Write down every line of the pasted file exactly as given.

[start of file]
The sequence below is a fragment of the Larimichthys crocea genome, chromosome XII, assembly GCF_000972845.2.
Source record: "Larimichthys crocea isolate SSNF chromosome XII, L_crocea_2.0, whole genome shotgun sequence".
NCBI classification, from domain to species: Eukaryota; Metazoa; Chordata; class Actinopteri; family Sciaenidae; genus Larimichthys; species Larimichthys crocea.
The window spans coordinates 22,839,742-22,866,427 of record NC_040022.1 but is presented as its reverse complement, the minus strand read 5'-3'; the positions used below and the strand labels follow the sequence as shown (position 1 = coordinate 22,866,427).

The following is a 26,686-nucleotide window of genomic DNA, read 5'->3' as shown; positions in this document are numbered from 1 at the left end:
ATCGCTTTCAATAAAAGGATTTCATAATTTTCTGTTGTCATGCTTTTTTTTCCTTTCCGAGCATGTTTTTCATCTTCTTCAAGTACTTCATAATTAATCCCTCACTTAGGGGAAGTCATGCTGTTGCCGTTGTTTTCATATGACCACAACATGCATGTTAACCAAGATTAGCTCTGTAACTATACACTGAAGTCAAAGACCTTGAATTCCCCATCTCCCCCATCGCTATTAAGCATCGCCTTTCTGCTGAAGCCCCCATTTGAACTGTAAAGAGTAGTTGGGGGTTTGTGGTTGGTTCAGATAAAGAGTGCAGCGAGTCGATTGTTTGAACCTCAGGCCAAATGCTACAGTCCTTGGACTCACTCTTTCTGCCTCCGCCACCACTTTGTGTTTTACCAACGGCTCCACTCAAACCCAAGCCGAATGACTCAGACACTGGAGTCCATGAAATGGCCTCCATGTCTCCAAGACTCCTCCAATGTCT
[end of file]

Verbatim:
The sequence below is a fragment of the Larimichthys crocea genome, chromosome XII, assembly GCF_000972845.2.
Source record: "Larimichthys crocea isolate SSNF chromosome XII, L_crocea_2.0, whole genome shotgun sequence".
NCBI classification, from domain to species: Eukaryota; Metazoa; Chordata; class Actinopteri; family Sciaenidae; genus Larimichthys; species Larimichthys crocea.
The window spans coordinates 22,839,742-22,866,427 of record NC_040022.1 but is presented as its reverse complement, the minus strand read 5'-3'; the positions used below and the strand labels follow the sequence as shown (position 1 = coordinate 22,866,427).

The following is a 26,686-nucleotide window of genomic DNA, read 5'->3' as shown; positions in this document are numbered from 1 at the left end:
ATCGCTTTCAATAAAAGGATTTCATAATTTTCTGTTGTCATGCTTTTTTTTCCTTTCCGAGCATGTTTTTCATCTTCTTCAAGTACTTCATAATTAATCCCTCACTTAGGGGAAGTCATGCTGTTGCCGTTGTTTTCATATGACCACAACATGCATGTTAACCAAGATTAGCTCTGTAACTATACACTGAAGTCAAAGACCTTGAATTCCCCATCTCCCCCATCGCTATTAAGCATCGCCTTTCTGCTGAAGCCCCCATTTGAACTGTAAAGAGTAGTTGGGGGTTTGTGGTTGGTTCAGATAAAGAGTGCAGCGAGTCGATTGTTTGAACCTCAGGCCAAATGCTACAGTCCTTGGACTCACTCTTTCTGCCTCCGCCACCACTTTGTGTTTTACCAACGGCTCCACTCAAACCCAAGCCGAATGACTCAGACACTGGAGTCCATGAAATGGCCTCCATGTCTCCAAGACTCCTCCAATGTCT